Landscape Influences on Longitudinal Patterns of River Fishes: Spatially Continuous Analysis of Fish-Habitat Relationships
Christian E. Torgersen, Colden V. Baxter, Hiram W. Li, and Bruce A. McIntosh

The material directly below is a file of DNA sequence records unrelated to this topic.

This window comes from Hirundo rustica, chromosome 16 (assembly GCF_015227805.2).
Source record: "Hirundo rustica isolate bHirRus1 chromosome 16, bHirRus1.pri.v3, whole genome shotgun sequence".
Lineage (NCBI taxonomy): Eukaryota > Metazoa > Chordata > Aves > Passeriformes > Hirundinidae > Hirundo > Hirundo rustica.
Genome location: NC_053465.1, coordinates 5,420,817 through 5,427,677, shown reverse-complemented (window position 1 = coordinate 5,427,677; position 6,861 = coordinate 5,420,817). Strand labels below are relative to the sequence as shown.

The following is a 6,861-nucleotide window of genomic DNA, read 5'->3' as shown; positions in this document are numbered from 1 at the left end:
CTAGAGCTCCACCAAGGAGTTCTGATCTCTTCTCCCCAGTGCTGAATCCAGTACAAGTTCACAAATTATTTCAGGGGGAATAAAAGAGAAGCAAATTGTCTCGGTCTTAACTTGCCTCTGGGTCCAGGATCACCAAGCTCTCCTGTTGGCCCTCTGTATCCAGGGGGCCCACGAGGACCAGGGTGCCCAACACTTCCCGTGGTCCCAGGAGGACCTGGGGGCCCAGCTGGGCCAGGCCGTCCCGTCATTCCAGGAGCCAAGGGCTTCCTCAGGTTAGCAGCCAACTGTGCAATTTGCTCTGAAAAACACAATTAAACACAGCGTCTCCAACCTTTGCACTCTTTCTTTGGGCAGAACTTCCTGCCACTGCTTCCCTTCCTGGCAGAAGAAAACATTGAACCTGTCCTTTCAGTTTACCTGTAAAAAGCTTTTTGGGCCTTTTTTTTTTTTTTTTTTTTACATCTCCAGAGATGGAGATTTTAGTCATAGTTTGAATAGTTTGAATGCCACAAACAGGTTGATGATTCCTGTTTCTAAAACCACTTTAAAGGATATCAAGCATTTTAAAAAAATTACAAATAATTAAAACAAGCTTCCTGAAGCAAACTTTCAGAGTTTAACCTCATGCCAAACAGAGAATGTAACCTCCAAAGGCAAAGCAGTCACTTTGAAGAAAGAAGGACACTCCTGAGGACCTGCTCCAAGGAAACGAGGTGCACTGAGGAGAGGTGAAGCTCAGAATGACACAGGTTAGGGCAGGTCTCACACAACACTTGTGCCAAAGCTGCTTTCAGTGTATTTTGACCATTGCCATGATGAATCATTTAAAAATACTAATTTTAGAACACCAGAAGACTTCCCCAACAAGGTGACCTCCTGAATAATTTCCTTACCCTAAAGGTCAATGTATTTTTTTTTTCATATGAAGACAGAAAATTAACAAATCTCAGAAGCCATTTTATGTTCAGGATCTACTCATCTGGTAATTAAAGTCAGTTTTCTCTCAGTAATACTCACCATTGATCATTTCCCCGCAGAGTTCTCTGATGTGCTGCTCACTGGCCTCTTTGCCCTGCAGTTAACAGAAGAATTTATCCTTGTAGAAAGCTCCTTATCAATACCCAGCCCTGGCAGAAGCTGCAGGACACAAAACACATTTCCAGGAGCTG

Abstract.—Longitudinal analysis of the distribution and abundance of river fishes provides a context-specific characterization of species responses to riverscape heterogeneity. We examined spatially continuous longitudinal profiles (35–70 km) of fish distribution and aquatic habitat (channel gradient, depth, temperature, and water velocity) for three northeastern Oregon rivers. We evaluated spatial patterns of river fishes and habitat using multivariate analysis to compare gradients in fish assemblage structure among rivers and at multiple spatial scales. Spatial structuring of fish assemblages exhibited a generalized pattern of cold- and coolwater fish assemblage zones but was variable within thermal zones, particularly in the warmest river. Landscape context (geographic setting and thermal condition) influenced the observed relationship between species distribution and channel gradient. To evaluate the effect of spatial extent and geographical context on observed assemblage patterns and fish–habitat relationships, we performed multiple ordinations on subsets of our data from varying lengths of each river and compared gradients in assemblage structure within and among rivers. The relative associations of water temperature increased and channel morphology decreased as the spatial scale of analysis increased. The crossover point where both variables explained equal amounts of variation was useful for identifying transitions between cool- and coldwater fish assemblages. Spatially continuous analysis of river fishes and their habitats revealed unexpected ecological patterns and provided a unique perspective on fish distribution that emphasized the importance of habitat heterogeneity and spatial variability in fish–habitat relationships.